Now and then, I see a question posted in LinkedIn forums from someone wondering how often other writers write and how to make himself write. My first thought is how inexperienced the questioner must be. Writing is as fundamental as breathing for most writers, but do not infer that writing is as easy or natural as breathing.
Writing is labor, one that writers willingly, lovingly agree to perform. Our ideas demand form, and our minds require the written word to understand fully. Indeed, writing an idea often shows its angles, shadows, and shape to be quite different from the one we first glimpsed.
Some would say that writing is magical because of how we learn and perceive, because of how the words and characters take on a life of their own with the writer in the service of them. Others would say that writing is torture. We write, often in a vacuum, hungry to know if our ideas touch others, move them to act and feel and think. We struggle to find the right word, to make music in prose, to render the sounds of this world and all its residents so well that our readers hear what he's heard before. We want an entire novel to live in the immediate present, recreating an experience the reader never had or almost had or will have, with all senses engaged and open.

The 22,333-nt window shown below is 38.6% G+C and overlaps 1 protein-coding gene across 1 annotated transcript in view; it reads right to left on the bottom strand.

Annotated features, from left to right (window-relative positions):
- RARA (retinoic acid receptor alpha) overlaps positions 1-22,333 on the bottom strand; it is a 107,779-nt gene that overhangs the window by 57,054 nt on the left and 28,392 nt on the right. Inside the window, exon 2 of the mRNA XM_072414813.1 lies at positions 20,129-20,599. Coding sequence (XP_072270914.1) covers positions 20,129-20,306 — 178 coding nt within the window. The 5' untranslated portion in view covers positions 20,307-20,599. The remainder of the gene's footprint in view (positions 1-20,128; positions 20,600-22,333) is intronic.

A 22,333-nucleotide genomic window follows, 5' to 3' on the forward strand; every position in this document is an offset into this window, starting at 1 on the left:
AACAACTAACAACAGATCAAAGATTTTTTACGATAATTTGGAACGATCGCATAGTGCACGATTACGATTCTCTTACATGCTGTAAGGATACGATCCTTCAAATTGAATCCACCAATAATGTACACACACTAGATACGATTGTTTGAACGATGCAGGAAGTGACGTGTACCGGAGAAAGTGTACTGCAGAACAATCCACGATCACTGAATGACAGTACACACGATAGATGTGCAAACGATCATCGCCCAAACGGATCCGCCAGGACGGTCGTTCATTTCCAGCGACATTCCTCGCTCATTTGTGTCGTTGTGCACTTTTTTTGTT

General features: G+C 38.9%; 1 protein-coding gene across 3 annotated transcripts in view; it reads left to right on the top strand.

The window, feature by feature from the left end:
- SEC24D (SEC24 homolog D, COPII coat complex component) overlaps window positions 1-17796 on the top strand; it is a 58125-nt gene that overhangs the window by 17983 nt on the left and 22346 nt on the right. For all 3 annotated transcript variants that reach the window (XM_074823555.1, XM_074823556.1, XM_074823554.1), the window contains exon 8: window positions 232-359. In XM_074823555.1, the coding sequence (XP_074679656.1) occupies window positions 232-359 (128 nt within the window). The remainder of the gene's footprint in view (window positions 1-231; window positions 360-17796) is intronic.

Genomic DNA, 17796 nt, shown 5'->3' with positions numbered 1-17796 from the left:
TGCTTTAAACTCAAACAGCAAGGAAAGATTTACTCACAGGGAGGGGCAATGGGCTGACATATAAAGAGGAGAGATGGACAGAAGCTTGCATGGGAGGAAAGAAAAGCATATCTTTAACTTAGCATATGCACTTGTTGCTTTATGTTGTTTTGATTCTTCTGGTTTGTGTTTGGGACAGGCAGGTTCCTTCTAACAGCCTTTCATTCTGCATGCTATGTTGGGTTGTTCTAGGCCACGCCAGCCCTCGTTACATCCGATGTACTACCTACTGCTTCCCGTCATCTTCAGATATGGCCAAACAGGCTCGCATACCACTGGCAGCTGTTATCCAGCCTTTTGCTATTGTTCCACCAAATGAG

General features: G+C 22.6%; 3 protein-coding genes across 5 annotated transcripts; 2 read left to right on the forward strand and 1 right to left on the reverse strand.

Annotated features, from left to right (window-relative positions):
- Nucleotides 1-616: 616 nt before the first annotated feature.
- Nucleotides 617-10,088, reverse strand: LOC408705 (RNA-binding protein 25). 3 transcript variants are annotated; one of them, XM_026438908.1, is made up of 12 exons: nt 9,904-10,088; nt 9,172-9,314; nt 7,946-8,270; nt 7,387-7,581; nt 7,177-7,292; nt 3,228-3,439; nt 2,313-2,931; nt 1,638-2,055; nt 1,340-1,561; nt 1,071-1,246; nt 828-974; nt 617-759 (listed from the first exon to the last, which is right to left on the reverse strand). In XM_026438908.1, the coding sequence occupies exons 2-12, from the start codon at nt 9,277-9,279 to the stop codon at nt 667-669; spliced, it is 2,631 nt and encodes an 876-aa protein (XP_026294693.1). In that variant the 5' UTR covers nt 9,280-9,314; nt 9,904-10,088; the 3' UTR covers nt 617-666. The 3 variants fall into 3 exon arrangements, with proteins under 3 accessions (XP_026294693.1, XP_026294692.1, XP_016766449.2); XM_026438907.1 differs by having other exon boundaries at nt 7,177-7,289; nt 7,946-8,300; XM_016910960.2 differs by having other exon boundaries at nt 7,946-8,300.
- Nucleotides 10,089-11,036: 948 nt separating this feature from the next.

To accomplish these ends, writers must practice as runners must train, as speakers must stand before mirrors and rehearse, actors must do and do again what they will bring to life on stage, musicians must learn the scales and chords long before they make music, and doctors must complete residencies and internships. So my answer to anyone who wonders: writers must write every day, and they should set a word goal: 500 words, 1,000 or 1,500. Let the writing lead; in other words, worry less about what to write and simply write.
If you don't have an idea one day or two, go back and read the first year of this blog. It's full of writing challenges. In fact, I post a challenge every post. Use them. Use me.
Listen to or read the Big Think Interview with Tim O'Brien, National Book Award winner and writing teacher. It's available at http://bigthink.com/ideas/19620.
Write a 500-word answer to something offensive heard on TV. Or write a letter to POTUS, arguing for a change you believe must come to pass. Or write a letter to your beloved, telling him or her what inspires your love.
GUM (Grammar, Usage and Mechanics):
Don't worry about GUM as you write. There's plenty of time for that later.